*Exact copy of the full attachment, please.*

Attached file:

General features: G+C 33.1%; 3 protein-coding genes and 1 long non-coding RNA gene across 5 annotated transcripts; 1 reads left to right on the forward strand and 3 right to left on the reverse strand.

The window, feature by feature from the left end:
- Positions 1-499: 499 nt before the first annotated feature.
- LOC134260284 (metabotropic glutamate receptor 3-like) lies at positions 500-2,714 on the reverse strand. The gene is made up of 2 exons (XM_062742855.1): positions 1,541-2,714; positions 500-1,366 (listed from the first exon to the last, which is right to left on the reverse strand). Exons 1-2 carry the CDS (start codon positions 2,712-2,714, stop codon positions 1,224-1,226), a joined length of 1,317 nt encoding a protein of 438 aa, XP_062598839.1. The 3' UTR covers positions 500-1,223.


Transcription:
General features: G+C 33.1%; 3 protein-coding genes and 1 long non-coding RNA gene across 5 annotated transcripts; 1 reads left to right on the forward strand and 3 right to left on the reverse strand.

The window, feature by feature from the left end:
- Positions 1-499: 499 nt before the first annotated feature.
- LOC134260284 (metabotropic glutamate receptor 3-like) lies at positions 500-2,714 on the reverse strand. The gene is made up of 2 exons (XM_062742855.1): positions 1,541-2,714; positions 500-1,366 (listed from the first exon to the last, which is right to left on the reverse strand). Exons 1-2 carry the CDS (start codon positions 2,712-2,714, stop codon positions 1,224-1,226), a joined length of 1,317 nt encoding a protein of 438 aa, XP_062598839.1. The 3' UTR covers positions 500-1,223.